Cord Wrapped Handlebars (aka Rambo Style)




Alright, if Rambo rocked a 10 speed this is how he'd do his bars. This is also how he'd wrap his bars if he was on one of his daily Home Depot runs and got sidetracked in the rope section. I got this idea from the old school way of cord wrapping the ends of bar tape with string so I thought I'd give it a shot. It might be too hard for some people but hey, it only costs about $2 for the cord and you could always add some padding I suppose. Also, you can buy just about any color of electrical tape you could want.

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Step 1: Gather Your Supplies

All you really need is cord of some sort, electrical tape, and something to cut cord with.

Step 2: Wrap the Bar With E-tape

Wrap the bars with electrical tape like a candy cane. Fold it over so that the sticky side is on both sides. This will hold the tape in place and keep the cord from slipping around on the bars.

Step 3: Start Wrapping the Bars

You'll have to make a loop at the beginning  so that the flapper goes up the bar and can be wrapped over, pull that loop nice and tight. Once you get a loop at the beginning you can begin wrapping evenly, make sure to keep some good tension on the cord and take your time to make it look pretty. Once you get to the end you'll want to do a similar loop and pull it as tight as you can. You can do a couple knots if you wish, then cut off the excess.

Step 4: Finish Off the Ends

Put a plug in the end of the bars so that you don't take a core sample of your leg in a wreck. Then wrap some take on the ends of the cord wrapping. Stretch the tape super tight and don't skimp on the tape so it'll hold tight. Trim it up nice and good and you are ready to rock and roll.

Step 5: The Finished Product

It probably won't look good on your $8k Cervelo but it might give your old beater a nice touch.

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    8 Discussions


    8 years ago on Introduction

    I love the look of these! Unfortunately for me, bar plugs and I have a tendency to separate.


    9 years ago on Introduction

    worked in bike shop. We used glue sticks (as in the kind you made collages in while in school) as an adhesive when we wrapped with handlebar tape. The glue stick adhesive is amazingly tenacious  and maintains a semi-gooey state.

    I never wrapped handlebars with cord,. It might be a good substitute for the reversed electrical tape, or it could just augment it.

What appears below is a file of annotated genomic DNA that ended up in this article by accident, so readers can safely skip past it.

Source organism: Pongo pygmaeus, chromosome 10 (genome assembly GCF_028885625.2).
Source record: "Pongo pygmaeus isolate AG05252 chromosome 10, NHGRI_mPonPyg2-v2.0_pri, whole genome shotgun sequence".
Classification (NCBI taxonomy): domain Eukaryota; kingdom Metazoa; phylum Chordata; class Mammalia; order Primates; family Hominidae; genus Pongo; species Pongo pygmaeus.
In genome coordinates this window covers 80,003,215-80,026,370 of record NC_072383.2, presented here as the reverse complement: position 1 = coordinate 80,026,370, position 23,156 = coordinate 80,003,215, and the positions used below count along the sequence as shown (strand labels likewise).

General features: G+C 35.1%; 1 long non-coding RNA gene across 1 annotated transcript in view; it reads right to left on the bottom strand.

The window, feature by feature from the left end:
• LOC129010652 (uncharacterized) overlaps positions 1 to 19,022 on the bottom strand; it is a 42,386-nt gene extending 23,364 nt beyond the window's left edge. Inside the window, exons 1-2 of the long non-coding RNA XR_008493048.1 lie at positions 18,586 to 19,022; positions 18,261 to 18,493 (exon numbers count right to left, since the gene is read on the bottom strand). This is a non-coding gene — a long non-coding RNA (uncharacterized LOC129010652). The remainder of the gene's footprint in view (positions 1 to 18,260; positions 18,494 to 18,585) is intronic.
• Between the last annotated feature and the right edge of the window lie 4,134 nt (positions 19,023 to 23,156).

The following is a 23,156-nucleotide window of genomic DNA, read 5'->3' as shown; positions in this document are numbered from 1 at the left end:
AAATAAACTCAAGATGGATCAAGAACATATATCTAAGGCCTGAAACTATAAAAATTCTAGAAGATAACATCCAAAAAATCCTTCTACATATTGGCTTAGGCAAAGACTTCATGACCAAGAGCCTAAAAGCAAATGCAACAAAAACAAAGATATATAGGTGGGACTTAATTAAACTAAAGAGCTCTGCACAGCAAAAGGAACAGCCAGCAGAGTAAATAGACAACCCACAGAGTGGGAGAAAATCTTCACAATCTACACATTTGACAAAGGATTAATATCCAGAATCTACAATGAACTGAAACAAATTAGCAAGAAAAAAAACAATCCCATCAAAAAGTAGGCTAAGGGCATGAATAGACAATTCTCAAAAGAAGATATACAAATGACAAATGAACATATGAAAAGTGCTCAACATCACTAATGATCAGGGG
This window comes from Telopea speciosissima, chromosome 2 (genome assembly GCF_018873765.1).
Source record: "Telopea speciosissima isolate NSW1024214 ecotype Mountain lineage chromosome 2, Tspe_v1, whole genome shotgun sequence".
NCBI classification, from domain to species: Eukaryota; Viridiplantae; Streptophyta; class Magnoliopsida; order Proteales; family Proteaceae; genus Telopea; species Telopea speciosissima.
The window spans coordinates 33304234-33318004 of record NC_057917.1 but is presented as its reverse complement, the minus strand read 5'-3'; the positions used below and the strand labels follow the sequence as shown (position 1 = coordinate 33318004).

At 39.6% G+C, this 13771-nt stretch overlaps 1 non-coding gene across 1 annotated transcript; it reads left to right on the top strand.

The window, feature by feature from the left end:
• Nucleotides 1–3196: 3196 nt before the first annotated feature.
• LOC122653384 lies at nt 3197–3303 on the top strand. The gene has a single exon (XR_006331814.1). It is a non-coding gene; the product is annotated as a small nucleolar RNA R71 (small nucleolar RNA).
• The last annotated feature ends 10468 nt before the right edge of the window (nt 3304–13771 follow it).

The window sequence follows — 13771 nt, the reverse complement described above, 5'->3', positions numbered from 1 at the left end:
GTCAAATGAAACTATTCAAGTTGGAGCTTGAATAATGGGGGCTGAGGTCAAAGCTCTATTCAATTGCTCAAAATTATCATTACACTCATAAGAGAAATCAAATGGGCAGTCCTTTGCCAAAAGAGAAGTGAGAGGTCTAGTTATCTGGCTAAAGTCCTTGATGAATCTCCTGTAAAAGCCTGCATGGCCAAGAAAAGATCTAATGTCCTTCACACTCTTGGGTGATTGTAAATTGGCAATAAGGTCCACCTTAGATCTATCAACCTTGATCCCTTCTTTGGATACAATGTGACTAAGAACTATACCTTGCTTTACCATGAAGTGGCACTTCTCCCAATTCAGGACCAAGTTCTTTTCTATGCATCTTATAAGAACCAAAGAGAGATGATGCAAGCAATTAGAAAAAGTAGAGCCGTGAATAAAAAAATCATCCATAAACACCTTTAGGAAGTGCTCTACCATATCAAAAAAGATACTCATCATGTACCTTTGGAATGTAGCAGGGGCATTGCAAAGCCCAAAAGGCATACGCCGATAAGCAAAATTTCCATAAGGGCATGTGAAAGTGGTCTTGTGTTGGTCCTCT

Interesting job. I like it.


    9 years ago on Introduction

    Great idea!  Im going to combine this with the "Bullhorn Your Bars" one I found today.  One question:

    For the bar ends in the first pic, did you plug the ends and then use white electrical tape to cover the cord?  Couldn't figure out how you got it so clean.  Thanks for the idea!

    2 replies

    Reply 9 years ago on Introduction

    You are correct, I tightened the cord as tight as I could pull then wrapped some electrical tape around it super tight as well. Then I put the bar plugs in (Bontrager anti-vibration bar thingys). Lastly, I tried to very neatly wrap the end in white electrical tape to make it look pretty. You can almost kinda see that I did the same thing on the stem side of the bar wrap as well (as shown on the bars with black e-tape)


    Reply 9 years ago on Introduction

    Awesome thanks for that.  I just realized, for some weird reason, that I must not have even clicked on step 5 where it shows it more clearly.  My fault!


    9 years ago on Step 5

    Nice! I was actually thinking of doing this but with twine. If it never smooths out, I could always just take it off. It's super cheap $7 for 900' at harbor freight.

    Here is a link from Rivendell on how to wrap using twine/rope.

    They use it as an alternative to electrical tape, so if you used their method you wouldn't need any tape or anything to finish it off. I tried it on some bamboo for the garden, and it hold nicely.

    fin saunders

    9 years ago on Introduction

    I like it!

    For your 8K Cervelo, consider double constrictor knots to start/terminate the wraps.

    If you are using 100% cotton cord, if it's wet when you wrap, it will shrink when dry to further avoid loose wrapping.

    Wrapping  the electrical tape over the tucked under cord end at the start will hide the taping at the beginning of the wraps.  This will also keep the cord from slipping off of the end of the handlebars.

    I will definitely use this Instructible on my next handle-wrapping job.



    You could repeat the process with a finer white twine and whip the ends, leaving electrical tape out completely.

    Good idea, looks snazzy.